Table of contents:
- Various Conditions Requiring Hysterectomy
- Various Hysterectomy Methods
- Things to Pay Attention to After Hysterectomy
Hysterectomy is a surgical procedure to remove the uterus. This operation is usually performed to treat problems in the female reproductive system that do not improve with other treatment methods
Hysterectomy or surgical removal of the uterus is generally recommended for patients who suffer from certain diseases of the reproductive system and have undergone various medical treatments, but their condition does not improve.
However, hysterectomy is often a separate consideration for women, because this operation prevents women from getting pregnant and does not experience menstruation again even though they are not menopausal.
Hysterectomy is a major operation, so it requires a relatively long recovery time. However, this depends on the patient's age and overall he alth condition.
Various Conditions Requiring Hysterectomy
Hysterectomy can be performed to treat the following conditions:
Menorrhagia is a condition when the amount of blood that comes out during menstruation is more than usual or the duration of menstruation is more than 7 days. Women with this disorder even need to change their sanitary napkins every 2 hours during menstruation.
If not treated immediately, menorrhagia can interfere with daily activities and risk causing other complications, such as anemia.
To treat menorrhagia, doctors can provide treatment or medical measures, such as scraping the lining of the uterus or endometrial ablation. However, if these measures don't work for menorrhagia, hysterectomy may be an option.
Endometriosis is characterized by the growth of tissue that forms the lining of the uterine wall outside the uterus, such as the ovaries or fallopian tubes. If it still occurs in other parts of the uterus, such as the uterine muscles, this condition is called adenomyosis.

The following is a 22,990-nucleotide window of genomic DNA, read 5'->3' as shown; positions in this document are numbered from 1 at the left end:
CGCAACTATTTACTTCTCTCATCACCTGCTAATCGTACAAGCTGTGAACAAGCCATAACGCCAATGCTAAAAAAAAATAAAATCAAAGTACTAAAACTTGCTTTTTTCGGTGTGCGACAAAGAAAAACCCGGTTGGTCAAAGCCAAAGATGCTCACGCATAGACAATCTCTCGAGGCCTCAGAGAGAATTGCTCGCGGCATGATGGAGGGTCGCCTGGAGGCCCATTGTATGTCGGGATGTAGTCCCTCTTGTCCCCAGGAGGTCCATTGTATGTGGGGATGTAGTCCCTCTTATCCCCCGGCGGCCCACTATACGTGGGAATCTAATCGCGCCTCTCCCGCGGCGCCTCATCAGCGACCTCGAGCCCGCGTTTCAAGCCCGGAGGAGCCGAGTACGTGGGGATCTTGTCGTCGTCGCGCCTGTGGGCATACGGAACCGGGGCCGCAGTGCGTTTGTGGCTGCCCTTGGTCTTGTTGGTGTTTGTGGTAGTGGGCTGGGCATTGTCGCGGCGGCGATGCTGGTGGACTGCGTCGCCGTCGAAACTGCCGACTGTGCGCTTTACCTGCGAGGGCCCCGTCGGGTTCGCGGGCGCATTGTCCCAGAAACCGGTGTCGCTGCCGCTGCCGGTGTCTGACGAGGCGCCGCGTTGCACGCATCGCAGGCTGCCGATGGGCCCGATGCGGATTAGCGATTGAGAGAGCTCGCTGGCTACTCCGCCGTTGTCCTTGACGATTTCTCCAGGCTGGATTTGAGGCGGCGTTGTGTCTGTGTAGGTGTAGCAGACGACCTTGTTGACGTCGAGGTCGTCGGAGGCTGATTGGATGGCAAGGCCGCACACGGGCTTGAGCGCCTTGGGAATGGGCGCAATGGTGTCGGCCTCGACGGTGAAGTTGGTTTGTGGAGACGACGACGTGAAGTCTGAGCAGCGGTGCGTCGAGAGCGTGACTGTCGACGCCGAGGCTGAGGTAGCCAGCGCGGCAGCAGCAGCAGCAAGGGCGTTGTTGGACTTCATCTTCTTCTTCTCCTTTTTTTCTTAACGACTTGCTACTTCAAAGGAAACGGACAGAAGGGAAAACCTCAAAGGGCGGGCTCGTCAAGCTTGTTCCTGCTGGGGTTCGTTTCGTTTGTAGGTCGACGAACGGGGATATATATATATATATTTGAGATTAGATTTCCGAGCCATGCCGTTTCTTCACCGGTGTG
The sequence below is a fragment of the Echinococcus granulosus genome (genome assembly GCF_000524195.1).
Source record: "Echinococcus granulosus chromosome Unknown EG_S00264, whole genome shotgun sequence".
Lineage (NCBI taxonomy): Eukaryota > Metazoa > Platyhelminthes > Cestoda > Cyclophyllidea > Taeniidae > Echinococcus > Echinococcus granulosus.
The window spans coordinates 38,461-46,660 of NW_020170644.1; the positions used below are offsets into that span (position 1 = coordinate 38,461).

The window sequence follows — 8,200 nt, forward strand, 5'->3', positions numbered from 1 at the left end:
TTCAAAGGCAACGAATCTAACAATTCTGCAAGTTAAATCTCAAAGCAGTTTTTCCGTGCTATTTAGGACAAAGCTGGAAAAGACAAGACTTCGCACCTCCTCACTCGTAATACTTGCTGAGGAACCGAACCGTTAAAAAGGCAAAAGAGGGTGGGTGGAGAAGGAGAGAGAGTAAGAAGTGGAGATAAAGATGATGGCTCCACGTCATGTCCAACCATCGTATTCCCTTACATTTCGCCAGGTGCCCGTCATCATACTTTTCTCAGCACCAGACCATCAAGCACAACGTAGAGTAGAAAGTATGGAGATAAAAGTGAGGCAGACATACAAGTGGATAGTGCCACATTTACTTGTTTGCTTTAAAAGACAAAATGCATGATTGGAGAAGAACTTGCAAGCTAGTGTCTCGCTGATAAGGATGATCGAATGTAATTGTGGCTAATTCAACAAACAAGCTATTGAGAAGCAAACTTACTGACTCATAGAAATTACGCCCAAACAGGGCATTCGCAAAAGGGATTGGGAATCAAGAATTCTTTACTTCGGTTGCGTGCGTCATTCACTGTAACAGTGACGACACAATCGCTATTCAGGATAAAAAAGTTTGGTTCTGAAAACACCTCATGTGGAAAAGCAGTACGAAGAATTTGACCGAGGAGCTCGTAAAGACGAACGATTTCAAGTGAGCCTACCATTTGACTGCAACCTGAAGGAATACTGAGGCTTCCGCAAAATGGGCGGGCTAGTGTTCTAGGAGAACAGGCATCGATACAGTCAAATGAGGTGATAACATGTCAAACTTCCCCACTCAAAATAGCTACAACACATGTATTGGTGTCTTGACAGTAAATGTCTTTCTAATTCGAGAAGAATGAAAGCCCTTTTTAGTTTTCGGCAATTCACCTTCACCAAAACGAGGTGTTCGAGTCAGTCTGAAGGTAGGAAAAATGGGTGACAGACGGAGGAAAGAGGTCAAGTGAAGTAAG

Symptoms of endometriosis can include pelvic pain and pain during intercourse, as well as impaired fertility. Endometriosis that is still mild or does not interfere with fertility generally does not need to be treated with a hysterectomy.
However, if this condition is severe or has spread to other parts or organs of the body and does not improve with other treatments, the doctor will recommend a hysterectomy.
3. uterine fibroids
Uterine fibroids are benign tumors found in the smooth muscle and connective tissue of the uterine wall. Some uterine fibroids cause no symptoms, but they can sometimes cause certain symptoms, such as pelvic pain, heavy menstrual bleeding, and fertility problems.
Hysterectomy is usually performed in cases of uterine fibroids that are severe and large or cause heavy bleeding in the uterus.
4. Chronic pelvic pain
Chronic pelvic pain can be caused by many things, such as uterine fibroids, endometriosis, cancer, or pelvic inflammatory disease. Some causes of chronic pelvic pain can be treated with medication.
However, if this symptom does not improve with medication, the doctor may consider performing certain medical procedures, including a hysterectomy, to treat the underlying cause of chronic pelvic pain.
This condition occurs when the uterus descends from its normal position and presses against the vaginal wall, allowing the uterus to exit the cervix (cervix) and vagina. This disorder is more common in women who have given birth vaginally many times.